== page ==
Vision and Life

There is a problem with reality. It lies not in the things which we see which are, at best, insufficient to truly determine “what is really out there”, but in the things we fail to see. The things we don’t understand.

Take something as ‘simple’ as vision. And, I am not talking about the vision you experience every time you use yours eyes, because that is definitely not simple. What I am talking about is the kind of thing CEOs routinely trot out every time they make a speech because they want to be branded as “having vision”. I am talking about the thing you hear every time someone makes a speech about some ideal. They bring out “vision” as something that is being created, followed, structured out of their words and the efforts of their subordinates.

There is nothing simple about this kind of vision either. This kind of vision, this ability to ‘see’ is constructed out of things we don’t see. It is made up of the direction we head towards, for example. Which is to say that it is formed of our ability to see past our limitations and notice the things that exist in the gaps of our world.

Our focus and motivation are formed from our sense of our vision and our mission. The "vision" thing is something we admire because we understand its value. We strive to develop it without really understanding what it is. Having a "vision" means seeing possibilities beyond anyone else's experience. To do that we need to understand who we are, what we strive for, why. What we are prepared to give up in order to attain it. Why. What values drive us. Why. What we believe in. Why. Now you see why it's not easy, why we choose the platitudes over the reality and choose wishful thinking over hard work. The 'work' required of us is emotionally painful.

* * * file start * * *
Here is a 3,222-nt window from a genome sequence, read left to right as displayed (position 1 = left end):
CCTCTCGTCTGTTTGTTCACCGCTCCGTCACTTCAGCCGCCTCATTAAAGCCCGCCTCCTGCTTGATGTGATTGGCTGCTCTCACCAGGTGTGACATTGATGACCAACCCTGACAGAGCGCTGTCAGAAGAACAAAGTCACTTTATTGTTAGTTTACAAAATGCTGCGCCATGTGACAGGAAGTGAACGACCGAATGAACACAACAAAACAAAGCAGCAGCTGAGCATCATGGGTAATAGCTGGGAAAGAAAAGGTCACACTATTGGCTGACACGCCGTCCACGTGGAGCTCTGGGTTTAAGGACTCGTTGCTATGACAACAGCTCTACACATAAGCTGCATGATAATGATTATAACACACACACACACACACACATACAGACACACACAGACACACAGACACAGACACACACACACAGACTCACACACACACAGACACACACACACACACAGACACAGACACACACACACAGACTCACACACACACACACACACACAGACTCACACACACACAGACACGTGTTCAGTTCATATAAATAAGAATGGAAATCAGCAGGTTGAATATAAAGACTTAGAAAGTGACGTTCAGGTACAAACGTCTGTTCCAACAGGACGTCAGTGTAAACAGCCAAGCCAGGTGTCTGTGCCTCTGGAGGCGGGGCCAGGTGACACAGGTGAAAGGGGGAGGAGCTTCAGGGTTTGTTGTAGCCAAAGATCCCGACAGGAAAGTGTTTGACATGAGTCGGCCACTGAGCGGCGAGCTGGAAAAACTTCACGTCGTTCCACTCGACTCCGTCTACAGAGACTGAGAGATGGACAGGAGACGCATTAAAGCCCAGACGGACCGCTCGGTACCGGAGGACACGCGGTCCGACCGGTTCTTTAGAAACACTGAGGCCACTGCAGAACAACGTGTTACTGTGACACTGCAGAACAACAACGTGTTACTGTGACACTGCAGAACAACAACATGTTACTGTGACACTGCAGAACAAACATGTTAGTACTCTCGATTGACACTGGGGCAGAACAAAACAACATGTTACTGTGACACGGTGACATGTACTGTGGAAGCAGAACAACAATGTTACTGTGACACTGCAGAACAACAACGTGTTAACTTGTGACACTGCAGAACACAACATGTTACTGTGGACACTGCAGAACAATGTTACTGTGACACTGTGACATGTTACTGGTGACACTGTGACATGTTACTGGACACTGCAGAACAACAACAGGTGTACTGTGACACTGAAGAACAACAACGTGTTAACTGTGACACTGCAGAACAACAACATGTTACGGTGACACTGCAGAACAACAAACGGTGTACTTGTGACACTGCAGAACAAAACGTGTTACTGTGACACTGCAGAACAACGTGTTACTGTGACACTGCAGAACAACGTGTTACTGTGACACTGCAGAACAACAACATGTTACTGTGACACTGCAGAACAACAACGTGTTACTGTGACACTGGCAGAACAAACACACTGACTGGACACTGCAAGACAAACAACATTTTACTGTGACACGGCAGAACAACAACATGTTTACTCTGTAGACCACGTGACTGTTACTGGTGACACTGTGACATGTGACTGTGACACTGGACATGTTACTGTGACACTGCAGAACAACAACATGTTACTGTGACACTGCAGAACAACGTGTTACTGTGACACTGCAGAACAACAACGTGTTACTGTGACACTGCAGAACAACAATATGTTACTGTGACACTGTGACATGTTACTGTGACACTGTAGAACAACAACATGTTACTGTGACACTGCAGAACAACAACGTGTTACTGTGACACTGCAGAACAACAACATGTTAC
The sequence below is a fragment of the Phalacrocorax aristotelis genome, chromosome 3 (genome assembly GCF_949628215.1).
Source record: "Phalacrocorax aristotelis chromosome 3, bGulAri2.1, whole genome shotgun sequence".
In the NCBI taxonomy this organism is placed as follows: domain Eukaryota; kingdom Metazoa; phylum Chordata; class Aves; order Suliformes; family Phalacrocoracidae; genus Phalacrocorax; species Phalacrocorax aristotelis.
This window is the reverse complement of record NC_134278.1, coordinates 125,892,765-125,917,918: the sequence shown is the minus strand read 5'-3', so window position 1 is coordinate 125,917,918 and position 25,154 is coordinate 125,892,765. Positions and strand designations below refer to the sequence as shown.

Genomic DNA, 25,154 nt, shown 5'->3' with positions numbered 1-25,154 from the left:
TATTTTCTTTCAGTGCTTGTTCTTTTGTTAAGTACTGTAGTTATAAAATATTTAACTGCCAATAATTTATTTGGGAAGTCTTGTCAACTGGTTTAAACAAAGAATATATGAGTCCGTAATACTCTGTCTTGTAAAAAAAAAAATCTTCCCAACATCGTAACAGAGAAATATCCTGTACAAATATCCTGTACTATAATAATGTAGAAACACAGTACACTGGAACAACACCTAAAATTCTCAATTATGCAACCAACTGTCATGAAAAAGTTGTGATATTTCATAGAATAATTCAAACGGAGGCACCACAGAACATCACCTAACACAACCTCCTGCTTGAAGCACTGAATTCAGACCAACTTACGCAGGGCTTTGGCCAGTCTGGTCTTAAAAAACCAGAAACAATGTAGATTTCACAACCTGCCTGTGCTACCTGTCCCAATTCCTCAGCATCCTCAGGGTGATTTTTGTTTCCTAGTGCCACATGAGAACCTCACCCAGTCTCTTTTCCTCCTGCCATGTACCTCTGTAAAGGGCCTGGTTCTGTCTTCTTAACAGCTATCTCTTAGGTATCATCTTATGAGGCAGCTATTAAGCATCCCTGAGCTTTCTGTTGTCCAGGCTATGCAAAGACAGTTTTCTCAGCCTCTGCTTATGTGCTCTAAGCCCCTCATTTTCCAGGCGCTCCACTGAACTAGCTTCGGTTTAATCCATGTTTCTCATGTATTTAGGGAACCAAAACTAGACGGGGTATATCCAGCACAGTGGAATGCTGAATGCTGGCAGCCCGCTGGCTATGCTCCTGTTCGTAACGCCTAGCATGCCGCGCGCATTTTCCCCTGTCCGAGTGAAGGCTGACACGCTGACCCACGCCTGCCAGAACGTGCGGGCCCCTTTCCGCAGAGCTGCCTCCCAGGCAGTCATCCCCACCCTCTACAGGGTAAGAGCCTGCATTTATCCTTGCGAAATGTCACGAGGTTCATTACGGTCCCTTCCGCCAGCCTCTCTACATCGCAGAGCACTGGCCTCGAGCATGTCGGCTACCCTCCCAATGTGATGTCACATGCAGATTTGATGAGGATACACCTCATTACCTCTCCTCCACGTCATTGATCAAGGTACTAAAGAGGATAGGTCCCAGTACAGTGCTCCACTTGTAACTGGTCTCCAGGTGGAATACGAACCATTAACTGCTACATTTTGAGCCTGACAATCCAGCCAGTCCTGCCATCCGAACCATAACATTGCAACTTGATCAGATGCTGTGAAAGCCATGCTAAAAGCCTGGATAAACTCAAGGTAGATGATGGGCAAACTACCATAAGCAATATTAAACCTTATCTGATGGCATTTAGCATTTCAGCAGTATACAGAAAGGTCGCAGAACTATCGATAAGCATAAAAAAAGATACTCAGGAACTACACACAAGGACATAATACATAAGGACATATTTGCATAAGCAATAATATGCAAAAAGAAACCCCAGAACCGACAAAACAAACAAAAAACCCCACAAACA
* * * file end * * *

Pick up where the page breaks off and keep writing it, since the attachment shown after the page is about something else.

We are designed by evolution to avoid pain of all kinds and shy away from discomfort. Our entire internal system of motivation is based upon this exact thing. We can’t even manage the external world without framing it in a comfort vs discomfort moment.

This makes ‘vision’ then difficult to understand. Harder still to maintain. Yet, if we want to truly feel that our life is our own, that we have some sort of control over who we are, how the world affects us, how we integrate ourself into the world, how we make choices that lead to decisions that lead to actions, we have to have some sort of ‘vision’.

If you do find yourself at a loss to explain what your vision is, there are three question you can use to help guide you:

  • Who are you?
  • What do you want?
  • What are you prepared to sacrifice in order to get it?

That’s it. Take these three, add a generous sprinkling of honesty with yourself. Stir well, allow to percolate and then sample for taste. Some answers do produce pretty bitter results. But then, again, that is to be expected. We only ever get somewhere better by realizing the value of our now, to us.

Intentional book by David Amerland